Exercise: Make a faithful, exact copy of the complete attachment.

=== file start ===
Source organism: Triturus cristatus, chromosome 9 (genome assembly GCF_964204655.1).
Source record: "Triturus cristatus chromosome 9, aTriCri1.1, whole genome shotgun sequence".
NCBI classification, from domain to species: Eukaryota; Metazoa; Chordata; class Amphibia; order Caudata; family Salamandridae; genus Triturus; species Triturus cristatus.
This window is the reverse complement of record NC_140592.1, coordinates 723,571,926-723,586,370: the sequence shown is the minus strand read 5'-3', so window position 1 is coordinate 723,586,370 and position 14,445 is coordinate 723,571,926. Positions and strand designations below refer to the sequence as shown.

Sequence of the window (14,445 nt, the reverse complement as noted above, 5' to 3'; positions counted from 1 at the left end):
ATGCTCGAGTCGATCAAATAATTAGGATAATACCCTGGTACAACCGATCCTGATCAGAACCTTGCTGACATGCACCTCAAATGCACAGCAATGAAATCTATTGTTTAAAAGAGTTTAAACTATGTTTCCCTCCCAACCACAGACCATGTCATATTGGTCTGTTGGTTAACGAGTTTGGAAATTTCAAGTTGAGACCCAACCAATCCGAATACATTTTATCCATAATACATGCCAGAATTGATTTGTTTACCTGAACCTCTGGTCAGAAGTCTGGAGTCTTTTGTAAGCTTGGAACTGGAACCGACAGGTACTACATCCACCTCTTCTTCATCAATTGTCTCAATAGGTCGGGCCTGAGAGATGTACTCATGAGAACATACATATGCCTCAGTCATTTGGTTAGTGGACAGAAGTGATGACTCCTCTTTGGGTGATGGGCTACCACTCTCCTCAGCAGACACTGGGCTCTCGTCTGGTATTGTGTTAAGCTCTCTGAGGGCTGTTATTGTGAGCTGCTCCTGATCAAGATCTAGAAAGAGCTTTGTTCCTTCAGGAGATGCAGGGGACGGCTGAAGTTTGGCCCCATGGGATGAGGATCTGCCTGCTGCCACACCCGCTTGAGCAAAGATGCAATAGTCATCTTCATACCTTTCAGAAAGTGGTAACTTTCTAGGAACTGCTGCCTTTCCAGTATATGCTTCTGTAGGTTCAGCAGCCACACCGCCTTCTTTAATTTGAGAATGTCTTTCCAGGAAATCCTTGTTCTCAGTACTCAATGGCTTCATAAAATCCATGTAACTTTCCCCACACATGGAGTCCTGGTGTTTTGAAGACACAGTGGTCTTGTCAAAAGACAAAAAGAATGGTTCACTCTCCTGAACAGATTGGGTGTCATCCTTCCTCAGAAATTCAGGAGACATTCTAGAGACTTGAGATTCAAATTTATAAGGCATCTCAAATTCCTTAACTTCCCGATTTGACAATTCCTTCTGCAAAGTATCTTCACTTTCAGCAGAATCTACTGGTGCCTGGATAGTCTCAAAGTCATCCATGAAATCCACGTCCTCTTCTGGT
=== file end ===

Source organism: Triturus cristatus, chromosome 9 (genome assembly GCF_964204655.1).
Source record: "Triturus cristatus chromosome 9, aTriCri1.1, whole genome shotgun sequence".
NCBI classification, from domain to species: Eukaryota; Metazoa; Chordata; class Amphibia; order Caudata; family Salamandridae; genus Triturus; species Triturus cristatus.
This window is the reverse complement of record NC_140592.1, coordinates 723,571,926-723,586,370: the sequence shown is the minus strand read 5'-3', so window position 1 is coordinate 723,586,370 and position 14,445 is coordinate 723,571,926. Positions and strand designations below refer to the sequence as shown.

Sequence of the window (14,445 nt, the reverse complement as noted above, 5' to 3'; positions counted from 1 at the left end):
ATGCTCGAGTCGATCAAATAATTAGGATAATACCCTGGTACAACCGATCCTGATCAGAACCTTGCTGACATGCACCTCAAATGCACAGCAATGAAATCTATTGTTTAAAAGAGTTTAAACTATGTTTCCCTCCCAACCACAGACCATGTCATATTGGTCTGTTGGTTAACGAGTTTGGAAATTTCAAGTTGAGACCCAACCAATCCGAATACATTTTATCCATAATACATGCCAGAATTGATTTGTTTACCTGAACCTCTGGTCAGAAGTCTGGAGTCTTTTGTAAGCTTGGAACTGGAACCGACAGGTACTACATCCACCTCTTCTTCATCAATTGTCTCAATAGGTCGGGCCTGAGAGATGTACTCATGAGAACATACATATGCCTCAGTCATTTGGTTAGTGGACAGAAGTGATGACTCCTCTTTGGGTGATGGGCTACCACTCTCCTCAGCAGACACTGGGCTCTCGTCTGGTATTGTGTTAAGCTCTCTGAGGGCTGTTATTGTGAGCTGCTCCTGATCAAGATCTAGAAAGAGCTTTGTTCCTTCAGGAGATGCAGGGGACGGCTGAAGTTTGGCCCCATGGGATGAGGATCTGCCTGCTGCCACACCCGCTTGAGCAAAGATGCAATAGTCATCTTCATACCTTTCAGAAAGTGGTAACTTTCTAGGAACTGCTGCCTTTCCAGTATATGCTTCTGTAGGTTCAGCAGCCACACCGCCTTCTTTAATTTGAGAATGTCTTTCCAGGAAATCCTTGTTCTCAGTACTCAATGGCTTCATAAAATCCATGTAACTTTCCCCACACATGGAGTCCTGGTGTTTTGAAGACACAGTGGTCTTGTCAAAAGACAAAAAGAATGGTTCACTCTCCTGAACAGATTGGGTGTCATCCTTCCTCAGAAATTCAGGAGACATTCTAGAGACTTGAGATTCAAATTTATAAGGCATCTCAAATTCCTTAACTTCCCGATTTGACAATTCCTTCTGCAAAGTATCTTCACTTTCAGCAGAATCTACTGGTGCCTGGATAGTCTCAAAGTCATCCATGAAATCCACGTCCTCTTCTGGT